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the crying game

The Five Most Tear-Jerking Tropes of TV Medical Dramas

David E. Kelley returned to the hospital drama with last night's premiere of Monday Mornings, an ensemble doctor show that strenuously avoids most of the quirkiness that makes David E. Kelley shows what they are (or … were). Instead, Monday is a really by-the-book series that seems desperate for melodrama. It wants to pluck your heart strings! It wants that so badly. So listen up, show. If you're not going to be narratively adventurous or have interesting characters or acknowledge that the depiction of a Korean doctor speaking in broken English and not understanding feelings is at best problematic and at worst totally racist, then the least you can do is make us cry. Doctor shows are made for weeping! It's easy. Just pick one of these five options.

1. Kill a pregnant woman but save her baby.
Holy God, this is the saddest. ER's famous first-season episode "Love's Labor Lost" is the gold standard for this, but it's appeared on Grey's and House too. (This works on nondoctor shows too. Holla atcha, Downton Abbey!) It's sad to watch the woman die (in surgery, as a result of complications), but the real tear bonanza comes from telling the distraught husband/father what happened. Bonus tears if we don't actually hear the conversation but instead see it — through a glass window, maybe? — while hearing a sad song and have to go just on body language. When the new dad collapses or when the doctor somberly removes his or her scrub hat, that's when the real waterworks start.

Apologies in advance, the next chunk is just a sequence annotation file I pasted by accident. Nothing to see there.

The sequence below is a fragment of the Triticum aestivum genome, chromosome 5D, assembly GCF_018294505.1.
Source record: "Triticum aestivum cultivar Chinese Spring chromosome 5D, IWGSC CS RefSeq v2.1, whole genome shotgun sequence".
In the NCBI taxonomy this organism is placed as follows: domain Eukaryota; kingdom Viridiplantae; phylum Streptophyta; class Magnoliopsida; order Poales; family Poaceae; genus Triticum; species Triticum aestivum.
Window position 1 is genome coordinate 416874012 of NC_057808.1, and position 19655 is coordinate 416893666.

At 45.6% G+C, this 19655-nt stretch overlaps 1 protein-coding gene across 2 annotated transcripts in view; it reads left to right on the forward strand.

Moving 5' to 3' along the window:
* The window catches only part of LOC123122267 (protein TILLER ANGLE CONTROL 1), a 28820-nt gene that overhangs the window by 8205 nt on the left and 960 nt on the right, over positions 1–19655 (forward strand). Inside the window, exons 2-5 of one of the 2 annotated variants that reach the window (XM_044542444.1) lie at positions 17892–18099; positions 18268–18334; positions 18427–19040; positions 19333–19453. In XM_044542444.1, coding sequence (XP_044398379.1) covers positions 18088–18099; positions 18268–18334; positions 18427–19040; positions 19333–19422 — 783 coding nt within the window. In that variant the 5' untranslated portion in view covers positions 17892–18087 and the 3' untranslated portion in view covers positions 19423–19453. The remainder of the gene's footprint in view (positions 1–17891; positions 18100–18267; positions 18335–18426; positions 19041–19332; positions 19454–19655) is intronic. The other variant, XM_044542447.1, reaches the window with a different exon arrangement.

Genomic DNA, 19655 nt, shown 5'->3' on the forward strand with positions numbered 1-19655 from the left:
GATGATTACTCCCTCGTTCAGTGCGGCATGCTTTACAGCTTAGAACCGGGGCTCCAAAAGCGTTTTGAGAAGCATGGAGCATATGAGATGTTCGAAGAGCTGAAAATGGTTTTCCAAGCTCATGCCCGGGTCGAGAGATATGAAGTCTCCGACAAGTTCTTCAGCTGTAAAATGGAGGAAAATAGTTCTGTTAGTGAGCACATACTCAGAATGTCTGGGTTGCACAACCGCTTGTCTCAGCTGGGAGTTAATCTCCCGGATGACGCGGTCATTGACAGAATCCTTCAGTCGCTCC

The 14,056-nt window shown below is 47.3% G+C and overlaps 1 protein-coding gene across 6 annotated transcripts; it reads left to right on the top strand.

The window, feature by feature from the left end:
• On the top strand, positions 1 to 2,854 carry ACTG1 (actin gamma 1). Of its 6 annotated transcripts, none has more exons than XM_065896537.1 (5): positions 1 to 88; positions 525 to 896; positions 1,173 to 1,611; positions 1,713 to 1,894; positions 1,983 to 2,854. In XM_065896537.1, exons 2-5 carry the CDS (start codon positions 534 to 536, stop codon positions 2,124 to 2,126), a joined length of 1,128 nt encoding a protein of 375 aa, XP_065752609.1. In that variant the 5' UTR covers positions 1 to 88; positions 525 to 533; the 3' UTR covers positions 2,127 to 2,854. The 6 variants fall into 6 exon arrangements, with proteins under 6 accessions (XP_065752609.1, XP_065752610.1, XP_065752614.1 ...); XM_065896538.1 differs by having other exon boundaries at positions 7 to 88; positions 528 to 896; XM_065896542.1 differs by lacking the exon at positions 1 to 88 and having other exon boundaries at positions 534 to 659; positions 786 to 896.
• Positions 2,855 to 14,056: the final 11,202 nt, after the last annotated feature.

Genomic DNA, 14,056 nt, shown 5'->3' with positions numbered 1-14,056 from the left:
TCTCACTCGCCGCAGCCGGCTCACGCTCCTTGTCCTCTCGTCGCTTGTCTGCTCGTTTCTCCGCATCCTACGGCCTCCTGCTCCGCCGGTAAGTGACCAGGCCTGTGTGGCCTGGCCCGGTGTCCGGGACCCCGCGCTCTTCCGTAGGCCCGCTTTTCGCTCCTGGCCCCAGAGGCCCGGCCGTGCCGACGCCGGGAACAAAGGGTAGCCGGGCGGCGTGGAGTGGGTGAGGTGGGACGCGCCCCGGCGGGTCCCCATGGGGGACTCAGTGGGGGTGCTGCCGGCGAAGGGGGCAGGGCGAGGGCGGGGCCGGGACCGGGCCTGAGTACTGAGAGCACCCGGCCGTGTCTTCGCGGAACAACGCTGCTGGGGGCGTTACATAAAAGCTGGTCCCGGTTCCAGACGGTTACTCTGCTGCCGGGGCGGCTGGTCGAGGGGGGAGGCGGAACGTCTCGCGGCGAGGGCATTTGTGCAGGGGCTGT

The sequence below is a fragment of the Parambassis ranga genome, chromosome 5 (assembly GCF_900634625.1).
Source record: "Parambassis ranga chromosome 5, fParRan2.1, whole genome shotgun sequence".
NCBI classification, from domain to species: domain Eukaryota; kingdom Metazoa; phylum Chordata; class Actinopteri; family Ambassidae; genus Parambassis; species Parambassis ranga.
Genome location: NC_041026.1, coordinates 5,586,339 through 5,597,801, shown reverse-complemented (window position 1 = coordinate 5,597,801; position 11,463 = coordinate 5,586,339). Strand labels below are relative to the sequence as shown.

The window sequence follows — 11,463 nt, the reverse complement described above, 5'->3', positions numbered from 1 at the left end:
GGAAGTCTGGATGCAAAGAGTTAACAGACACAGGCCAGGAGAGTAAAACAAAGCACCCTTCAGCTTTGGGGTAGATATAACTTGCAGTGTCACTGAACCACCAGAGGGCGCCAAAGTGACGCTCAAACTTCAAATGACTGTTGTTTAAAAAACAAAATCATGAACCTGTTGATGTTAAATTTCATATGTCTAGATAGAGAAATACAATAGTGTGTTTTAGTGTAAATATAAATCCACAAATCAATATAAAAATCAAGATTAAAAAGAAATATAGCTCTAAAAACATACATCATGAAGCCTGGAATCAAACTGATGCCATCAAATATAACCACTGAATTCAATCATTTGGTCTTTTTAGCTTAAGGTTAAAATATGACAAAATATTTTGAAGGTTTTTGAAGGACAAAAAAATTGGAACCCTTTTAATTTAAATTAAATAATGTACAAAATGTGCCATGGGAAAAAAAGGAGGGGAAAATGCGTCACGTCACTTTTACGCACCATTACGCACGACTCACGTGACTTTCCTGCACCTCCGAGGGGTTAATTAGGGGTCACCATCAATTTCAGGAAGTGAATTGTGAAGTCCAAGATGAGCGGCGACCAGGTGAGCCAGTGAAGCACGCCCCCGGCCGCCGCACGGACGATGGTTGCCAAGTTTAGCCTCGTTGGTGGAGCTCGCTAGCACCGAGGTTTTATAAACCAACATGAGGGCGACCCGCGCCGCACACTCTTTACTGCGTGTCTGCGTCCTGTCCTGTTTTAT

2. Kill a kid.
Duh, again, so sad. But it's extra sad when the child dies of a terminal or degenerative illness and is tragically able to express wisdom about the transient nature of existence. Think Scotty Anspaugh on ER or the little girl on Grey's who wanted to take a trip to Mexico. Last night's Monday Mornings tried to squeeze a tear out of a child's death, and hey, we're not made of stone, but it doesn't quite join the pantheon of Ultimate Sadness since we never met the character before and he didn't do anything particularly defining.

3. Kill a regular.
This is where the weep fiesta really gets going. Mark Greene's death on ER, Sloan's death on Grey's, George's death on Grey's, Megan's agonizing suicide on Nip/Tuck, Amber's fatal accident on House, Dell on Private Practice. There's also the shocking-suicide route, like with Gant on ER or Kutner on House. Oy, pass the tissues.

4. Wait, murder a regular.
Grey's has sort of perfected this, what with its several murdered characters (miss U but not really, Charlie). But don't forget about ER's Lucy Knight, who died from complications after being stabbed.

5. Kill an old person.
Scrubs did it best, but this is a go-to for what are kind of unearned tears: Have an old person be particularly charming/helpful to the doctors. Step two, begin killing this character. Step three, have a montage where our bereft doctors have to gaze at the dying patient. Step four, have someone break down crying as the cue to the audience that this is a good time to let the waterworks open.

Photo: TNT